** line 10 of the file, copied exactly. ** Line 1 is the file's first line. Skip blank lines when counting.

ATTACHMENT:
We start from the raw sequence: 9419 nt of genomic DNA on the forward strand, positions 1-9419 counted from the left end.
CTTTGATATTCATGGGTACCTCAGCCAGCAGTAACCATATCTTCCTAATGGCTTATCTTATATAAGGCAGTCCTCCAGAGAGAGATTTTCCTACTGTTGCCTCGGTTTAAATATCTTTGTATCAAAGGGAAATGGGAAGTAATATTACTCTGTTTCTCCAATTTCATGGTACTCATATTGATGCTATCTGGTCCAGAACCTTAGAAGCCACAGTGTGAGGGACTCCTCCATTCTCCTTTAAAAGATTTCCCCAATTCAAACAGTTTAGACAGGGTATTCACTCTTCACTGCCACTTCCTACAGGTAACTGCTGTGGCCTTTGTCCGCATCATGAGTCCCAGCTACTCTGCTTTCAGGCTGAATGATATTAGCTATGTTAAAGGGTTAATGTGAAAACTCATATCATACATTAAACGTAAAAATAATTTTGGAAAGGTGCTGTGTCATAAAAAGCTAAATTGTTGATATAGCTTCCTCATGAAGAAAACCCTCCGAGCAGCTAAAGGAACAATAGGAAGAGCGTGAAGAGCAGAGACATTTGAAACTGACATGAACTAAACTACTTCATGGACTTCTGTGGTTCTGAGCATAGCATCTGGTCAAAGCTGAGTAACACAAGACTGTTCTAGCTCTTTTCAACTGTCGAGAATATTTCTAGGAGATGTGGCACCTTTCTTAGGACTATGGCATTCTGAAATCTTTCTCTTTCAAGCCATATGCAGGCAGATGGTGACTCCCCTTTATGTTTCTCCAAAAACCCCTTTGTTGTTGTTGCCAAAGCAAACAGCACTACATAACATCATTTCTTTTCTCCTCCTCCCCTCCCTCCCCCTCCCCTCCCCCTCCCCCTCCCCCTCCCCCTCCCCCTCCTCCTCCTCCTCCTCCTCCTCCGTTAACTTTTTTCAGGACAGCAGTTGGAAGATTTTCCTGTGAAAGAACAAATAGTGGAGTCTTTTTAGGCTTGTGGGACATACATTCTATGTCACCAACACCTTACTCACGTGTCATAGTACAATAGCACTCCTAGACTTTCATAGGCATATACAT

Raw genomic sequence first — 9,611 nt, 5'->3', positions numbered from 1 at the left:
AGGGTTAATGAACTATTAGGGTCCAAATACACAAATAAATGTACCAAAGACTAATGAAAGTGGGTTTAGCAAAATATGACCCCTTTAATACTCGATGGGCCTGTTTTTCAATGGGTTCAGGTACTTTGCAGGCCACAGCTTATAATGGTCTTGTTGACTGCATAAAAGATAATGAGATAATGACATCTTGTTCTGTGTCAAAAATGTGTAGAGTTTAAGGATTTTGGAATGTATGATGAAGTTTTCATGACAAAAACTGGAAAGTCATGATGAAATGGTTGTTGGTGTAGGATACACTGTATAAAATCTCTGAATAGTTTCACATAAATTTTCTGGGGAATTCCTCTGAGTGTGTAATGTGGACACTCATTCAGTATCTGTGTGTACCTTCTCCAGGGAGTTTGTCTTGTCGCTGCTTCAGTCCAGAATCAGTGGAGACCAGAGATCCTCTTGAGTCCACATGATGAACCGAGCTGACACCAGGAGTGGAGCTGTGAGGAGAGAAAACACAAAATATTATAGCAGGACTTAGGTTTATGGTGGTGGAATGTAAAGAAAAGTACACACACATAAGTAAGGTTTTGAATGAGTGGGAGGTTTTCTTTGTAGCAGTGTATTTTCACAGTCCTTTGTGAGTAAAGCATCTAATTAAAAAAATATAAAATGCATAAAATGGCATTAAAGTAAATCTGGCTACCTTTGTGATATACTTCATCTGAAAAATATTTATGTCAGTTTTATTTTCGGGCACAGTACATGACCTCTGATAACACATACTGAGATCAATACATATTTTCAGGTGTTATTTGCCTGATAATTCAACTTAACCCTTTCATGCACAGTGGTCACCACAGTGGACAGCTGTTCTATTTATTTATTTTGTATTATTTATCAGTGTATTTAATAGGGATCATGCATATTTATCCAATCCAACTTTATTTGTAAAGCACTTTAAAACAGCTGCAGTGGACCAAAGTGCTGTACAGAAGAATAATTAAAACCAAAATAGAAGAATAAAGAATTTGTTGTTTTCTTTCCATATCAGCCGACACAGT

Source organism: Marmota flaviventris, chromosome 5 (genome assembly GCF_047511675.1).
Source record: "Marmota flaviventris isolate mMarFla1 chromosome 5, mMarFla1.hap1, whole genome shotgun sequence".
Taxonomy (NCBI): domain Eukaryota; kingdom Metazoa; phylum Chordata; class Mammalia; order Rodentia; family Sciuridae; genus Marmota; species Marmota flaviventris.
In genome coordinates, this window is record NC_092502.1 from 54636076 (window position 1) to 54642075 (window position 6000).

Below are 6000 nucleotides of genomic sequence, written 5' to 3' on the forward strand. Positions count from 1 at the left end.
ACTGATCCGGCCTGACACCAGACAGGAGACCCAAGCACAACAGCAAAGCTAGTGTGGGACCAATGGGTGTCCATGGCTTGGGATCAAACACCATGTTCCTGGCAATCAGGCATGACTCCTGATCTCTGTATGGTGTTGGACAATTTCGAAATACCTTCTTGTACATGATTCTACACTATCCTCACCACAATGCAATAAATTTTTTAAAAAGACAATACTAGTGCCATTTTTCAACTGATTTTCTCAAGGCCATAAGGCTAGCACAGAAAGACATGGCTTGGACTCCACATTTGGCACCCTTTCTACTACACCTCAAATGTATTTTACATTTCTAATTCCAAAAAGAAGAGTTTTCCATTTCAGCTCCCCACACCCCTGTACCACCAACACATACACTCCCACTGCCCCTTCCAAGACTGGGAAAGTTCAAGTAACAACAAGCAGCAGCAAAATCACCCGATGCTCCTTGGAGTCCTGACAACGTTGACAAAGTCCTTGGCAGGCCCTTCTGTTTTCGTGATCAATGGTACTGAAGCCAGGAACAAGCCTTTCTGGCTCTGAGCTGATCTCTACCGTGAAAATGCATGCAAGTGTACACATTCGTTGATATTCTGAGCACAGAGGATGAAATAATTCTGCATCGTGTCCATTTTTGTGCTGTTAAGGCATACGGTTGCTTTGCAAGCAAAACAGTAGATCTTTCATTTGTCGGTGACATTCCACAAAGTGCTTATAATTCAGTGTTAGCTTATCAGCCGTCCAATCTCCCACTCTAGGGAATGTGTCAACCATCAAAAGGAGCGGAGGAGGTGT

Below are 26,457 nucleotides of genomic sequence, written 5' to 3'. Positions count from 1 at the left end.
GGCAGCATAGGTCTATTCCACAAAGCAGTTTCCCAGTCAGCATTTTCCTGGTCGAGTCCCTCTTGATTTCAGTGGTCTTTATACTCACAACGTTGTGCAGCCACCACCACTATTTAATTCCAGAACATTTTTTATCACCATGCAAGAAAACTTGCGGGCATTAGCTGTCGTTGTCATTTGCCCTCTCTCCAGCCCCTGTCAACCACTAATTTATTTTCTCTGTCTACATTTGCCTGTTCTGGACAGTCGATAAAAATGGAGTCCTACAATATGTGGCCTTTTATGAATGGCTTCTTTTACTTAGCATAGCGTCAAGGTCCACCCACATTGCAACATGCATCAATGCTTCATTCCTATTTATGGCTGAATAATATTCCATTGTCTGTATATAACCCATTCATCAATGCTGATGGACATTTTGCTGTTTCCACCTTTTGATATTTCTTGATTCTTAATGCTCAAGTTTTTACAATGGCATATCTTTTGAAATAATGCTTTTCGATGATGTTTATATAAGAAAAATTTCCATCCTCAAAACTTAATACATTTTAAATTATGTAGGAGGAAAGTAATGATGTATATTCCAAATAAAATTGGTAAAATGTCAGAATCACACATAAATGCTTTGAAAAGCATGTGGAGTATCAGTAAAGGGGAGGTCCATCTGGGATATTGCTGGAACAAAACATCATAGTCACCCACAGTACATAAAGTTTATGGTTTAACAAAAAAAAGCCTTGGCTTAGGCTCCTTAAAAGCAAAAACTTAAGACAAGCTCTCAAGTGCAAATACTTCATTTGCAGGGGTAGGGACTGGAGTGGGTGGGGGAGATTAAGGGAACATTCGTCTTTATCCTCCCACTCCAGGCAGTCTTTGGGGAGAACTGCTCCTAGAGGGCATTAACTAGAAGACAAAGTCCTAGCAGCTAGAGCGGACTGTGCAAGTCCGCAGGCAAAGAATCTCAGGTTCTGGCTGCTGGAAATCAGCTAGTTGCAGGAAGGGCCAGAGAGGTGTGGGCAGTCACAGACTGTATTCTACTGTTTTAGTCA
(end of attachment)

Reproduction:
ACTGATCCGGCCTGACACCAGACAGGAGACCCAAGCACAACAGCAAAGCTAGTGTGGGACCAATGGGTGTCCATGGCTTGGGATCAAACACCATGTTCCTGGCAATCAGGCATGACTCCTGATCTCTGTATGGTGTTGGACAATTTCGAAATACCTTCTTGTACATGATTCTACACTATCCTCACCACAATGCAATAAATTTTTTAAAAAGACAATACTAGTGCCATTTTTCAACTGATTTTCTCAAGGCCATAAGGCTAGCACAGAAAGACATGGCTTGGACTCCACATTTGGCACCCTTTCTACTACACCTCAAATGTATTTTACATTTCTAATTCCAAAAAGAAGAGTTTTCCATTTCAGCTCCCCACACCCCTGTACCACCAACACATACACTCCCACTGCCCCTTCCAAGACTGGGAAAGTTCAAGTAACAACAAGCAGCAGCAAAATCACCCGATGCTCCTTGGAGTCCTGACAACGTTGACAAAGTCCTTGGCAGGCCCTTCTGTTTTCGTGATCAATGGTACTGAAGCCAGGAACAAGCCTTTCTGGCTCTGAGCTGATCTCTACCGTGAAAATGCATGCAAGTGTACACATTCGTTGATATTCTGAGCACAGAGGATGAAATAATTCTGCATCGTGTCCATTTTTGTGCTGTTAAGGCATACGGTTGCTTTGCAAGCAAAACAGTAGATCTTTCATTTGTCGGTGACATTCCACAAAGTGCTTATAATTCAGTGTTAGCTTATCAGCCGTCCAATCTCCCACTCTAGGGAATGTGTCAACCATCAAAAGGAGCGGAGGAGGTGT